JIMMY GRANTS – EMPORIUM MELBOURNE
Jimmy Grants, a new souvlaki bar, has received much attention since the opening of the Emporium Melbourne. The origin of their name ‘Jimmy Grants’, which rhymes with ‘immigrants’, is displayed proudly on a front-facing window:
“When I moved from Cyprus to Melbourne in 1949, I got a job at the Docks. Everyone who came by boat was looking for work like me, but no true blue Aussie could pronounce my name. To them I was just another immigrant. Whether from Greece, Italy or China we were all just called ‘Jimmy Grant’” (1)
With its clear statement and the enlarged black and white photography, it demonstrates that the restaurant wants to evoke the spirit of immigrants at the Docks. Jimmy Grants not only burrow the Greek traditional elements but also encapsulates the sense of the suburban Melbourne milk bars run by immigrants. This is how I believe the designer approached in fulfilling the owner’s vision.
In evoking the spirit of immigrants, Jimmy Grant’s design is inspired by two key themes:
One, is the Melbourne suburban icon – milk bars (or mixed businesses) in the 1970s/1980s. Two, is the Greek traditional references. These two themes complement perfectly to the owner’s personal story, who was an immigrant himself, bringing the sense of authenticity and history through a nostalgic experience.
Melbourne Milk Bars
There are two different facades which demonstrates the typical look of a suburban Melbourne milk bars or mixed businesses, bringing it to life in a contemporary style.
The left façade demonstrates the ‘shop front’ window display of a typical milk bar with details of signs and familiar typography.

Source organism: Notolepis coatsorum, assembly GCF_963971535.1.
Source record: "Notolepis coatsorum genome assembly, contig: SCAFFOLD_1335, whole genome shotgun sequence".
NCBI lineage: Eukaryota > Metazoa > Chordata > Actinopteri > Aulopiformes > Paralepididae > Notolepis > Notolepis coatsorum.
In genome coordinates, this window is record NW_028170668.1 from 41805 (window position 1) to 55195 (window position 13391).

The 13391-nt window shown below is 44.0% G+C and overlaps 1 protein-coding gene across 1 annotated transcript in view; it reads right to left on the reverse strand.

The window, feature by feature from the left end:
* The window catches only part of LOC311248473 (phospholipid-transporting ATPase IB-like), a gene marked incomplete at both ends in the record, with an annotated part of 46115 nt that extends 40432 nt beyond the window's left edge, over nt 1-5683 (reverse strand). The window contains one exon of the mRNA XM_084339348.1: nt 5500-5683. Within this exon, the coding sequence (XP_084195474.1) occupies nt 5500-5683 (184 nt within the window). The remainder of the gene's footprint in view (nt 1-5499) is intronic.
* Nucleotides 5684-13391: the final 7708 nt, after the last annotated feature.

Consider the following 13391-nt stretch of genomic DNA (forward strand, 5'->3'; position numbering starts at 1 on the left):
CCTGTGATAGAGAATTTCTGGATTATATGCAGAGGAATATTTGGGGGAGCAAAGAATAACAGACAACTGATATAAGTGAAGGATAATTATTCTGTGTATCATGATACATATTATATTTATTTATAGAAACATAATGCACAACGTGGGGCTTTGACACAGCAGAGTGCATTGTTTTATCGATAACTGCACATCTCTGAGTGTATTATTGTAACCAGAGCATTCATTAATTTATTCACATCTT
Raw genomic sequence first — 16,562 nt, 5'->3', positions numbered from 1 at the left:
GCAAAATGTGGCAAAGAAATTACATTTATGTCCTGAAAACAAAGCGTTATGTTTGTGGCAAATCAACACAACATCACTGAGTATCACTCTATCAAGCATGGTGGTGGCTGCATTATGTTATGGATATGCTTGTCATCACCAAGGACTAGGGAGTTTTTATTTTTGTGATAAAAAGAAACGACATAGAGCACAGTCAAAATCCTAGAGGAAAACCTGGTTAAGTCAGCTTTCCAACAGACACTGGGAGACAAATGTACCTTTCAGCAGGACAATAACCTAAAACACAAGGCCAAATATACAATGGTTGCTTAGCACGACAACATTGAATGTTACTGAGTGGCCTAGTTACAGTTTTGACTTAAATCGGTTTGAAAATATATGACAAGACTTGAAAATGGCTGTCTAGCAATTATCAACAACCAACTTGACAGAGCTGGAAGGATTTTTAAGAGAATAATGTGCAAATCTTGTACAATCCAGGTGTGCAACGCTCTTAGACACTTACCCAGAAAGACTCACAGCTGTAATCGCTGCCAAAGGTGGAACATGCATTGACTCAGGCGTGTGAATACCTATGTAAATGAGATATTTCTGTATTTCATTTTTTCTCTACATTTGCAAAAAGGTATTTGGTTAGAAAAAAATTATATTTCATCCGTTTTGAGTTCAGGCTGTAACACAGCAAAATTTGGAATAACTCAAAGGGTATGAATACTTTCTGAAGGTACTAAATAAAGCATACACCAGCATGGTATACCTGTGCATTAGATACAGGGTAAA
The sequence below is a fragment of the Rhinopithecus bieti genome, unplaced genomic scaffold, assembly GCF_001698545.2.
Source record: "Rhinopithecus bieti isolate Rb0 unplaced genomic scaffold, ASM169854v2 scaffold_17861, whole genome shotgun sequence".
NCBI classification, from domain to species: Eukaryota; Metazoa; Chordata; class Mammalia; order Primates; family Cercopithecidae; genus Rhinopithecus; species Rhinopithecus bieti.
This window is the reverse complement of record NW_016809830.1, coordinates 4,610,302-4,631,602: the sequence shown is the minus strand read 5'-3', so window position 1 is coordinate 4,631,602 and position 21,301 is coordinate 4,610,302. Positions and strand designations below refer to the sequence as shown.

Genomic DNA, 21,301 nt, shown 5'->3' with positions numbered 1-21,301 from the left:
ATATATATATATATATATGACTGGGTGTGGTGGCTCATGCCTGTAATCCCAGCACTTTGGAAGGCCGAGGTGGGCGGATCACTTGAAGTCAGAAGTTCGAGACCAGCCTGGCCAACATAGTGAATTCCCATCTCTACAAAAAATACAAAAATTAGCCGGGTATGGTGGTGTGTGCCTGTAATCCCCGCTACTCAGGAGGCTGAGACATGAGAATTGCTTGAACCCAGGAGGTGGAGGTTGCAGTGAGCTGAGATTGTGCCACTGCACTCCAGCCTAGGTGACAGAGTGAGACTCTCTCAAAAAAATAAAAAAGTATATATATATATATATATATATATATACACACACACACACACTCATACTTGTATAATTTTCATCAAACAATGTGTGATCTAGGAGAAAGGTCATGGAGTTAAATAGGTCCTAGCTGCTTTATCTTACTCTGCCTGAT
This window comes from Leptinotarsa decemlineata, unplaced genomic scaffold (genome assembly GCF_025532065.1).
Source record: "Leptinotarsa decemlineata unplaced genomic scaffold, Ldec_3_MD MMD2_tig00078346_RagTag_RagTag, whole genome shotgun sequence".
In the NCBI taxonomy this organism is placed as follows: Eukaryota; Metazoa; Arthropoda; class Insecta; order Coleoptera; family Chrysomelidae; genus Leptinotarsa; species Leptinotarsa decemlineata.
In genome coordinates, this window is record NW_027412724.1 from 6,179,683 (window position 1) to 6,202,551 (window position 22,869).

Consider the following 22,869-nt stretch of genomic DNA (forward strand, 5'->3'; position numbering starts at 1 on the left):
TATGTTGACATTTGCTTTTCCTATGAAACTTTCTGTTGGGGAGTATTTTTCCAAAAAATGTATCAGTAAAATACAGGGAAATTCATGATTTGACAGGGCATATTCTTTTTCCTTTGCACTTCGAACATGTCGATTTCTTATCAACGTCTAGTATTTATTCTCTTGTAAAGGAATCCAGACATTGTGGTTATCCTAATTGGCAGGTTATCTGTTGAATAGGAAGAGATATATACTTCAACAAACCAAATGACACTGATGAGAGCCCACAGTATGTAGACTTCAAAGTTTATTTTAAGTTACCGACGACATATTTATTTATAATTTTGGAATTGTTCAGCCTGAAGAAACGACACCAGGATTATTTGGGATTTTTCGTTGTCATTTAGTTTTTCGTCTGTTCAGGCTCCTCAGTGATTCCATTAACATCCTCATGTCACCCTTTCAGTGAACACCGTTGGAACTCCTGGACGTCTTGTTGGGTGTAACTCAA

The window side entry is imagined as a turn of the century shop front with strip PVC and inward door style.
In contrast, the red bricks on the right façade, represents the renovation movement when milk bars struggled to make profit. The brickworks intentionally reads as an extension “as if it was added to the shop at a later date”(2).
This also made me realised that most milk bars are now abandoned, which reminds me of an article about Melbourne milk bars becoming extinct:
“The milk bar as we knew it is almost extinct, swallowed in its death throes by the ceaseless march of modernity: the convenience store, the franchise, fast food, the service station and the supermarket.” (3)
The brickworks also appears to imitate the side view of a typical milk bar, as evident by exposing the carton boxes and drink bottles through the louvre windows. Over the exposed kitchen area, a striped canvas awning embody the Milk bar’s appearance from street view.
Jimmy Grants’ branding identity is influenced by Greek references, evident by its graphic design and careful selection of materials. If you are wondering why there are cross and minus signs everywhere, it is actually an abstract version of an old apothecary symbol and blue stripes from the Greek flag. This also explains why the designer consistently used the colour blue and white throughout the space.
Jimmy Grants features common Greek decorative materials such as mosaic and styrofoam tiles in a playful manner. This allows us to recognise the traditional elements, since Ancient Greece were known for their elaborate art in the 4th Century.
Jimmy Grants also decorates the space with kitsch references to Greek mixed businesses. From inspired bug zapper neon sign to exposing stacking plates, old school signs and timber benches, this also combines the docks atmosphere relating back to the immigrants concept.
Jimmy Grants’ interior design celebrates the Melbourne milk bars and the immigrants background in the most playful and nostalgic approach. Not only it brings joy of our childhood memories associated with milk bars but also raise the issue faced by milk bar owners. It was a memorable and educational experience through learning about ‘Jimmy Grants’, I’m also keen to visit their other branches to compare some of the similarities and differences. Check it out!
1. Jimmy Grants. Accessed January 2015. http://jimmygrants.com.au/
2. “Techne pays homage to the 1970s Milk bar”. Australian Design Review. Accessed January 2015. http://www.australiandesignreview.com/designwall/44199-techne-pays-homage-to-the-1970s-milk-bar
3. “Long farewell to a suburban icon”. Chris Johnston. The Age. Accessed January 2015. http://www.theage.com.au/victoria/long-farewell-to-a-suburban-icon-20121026-28aye.html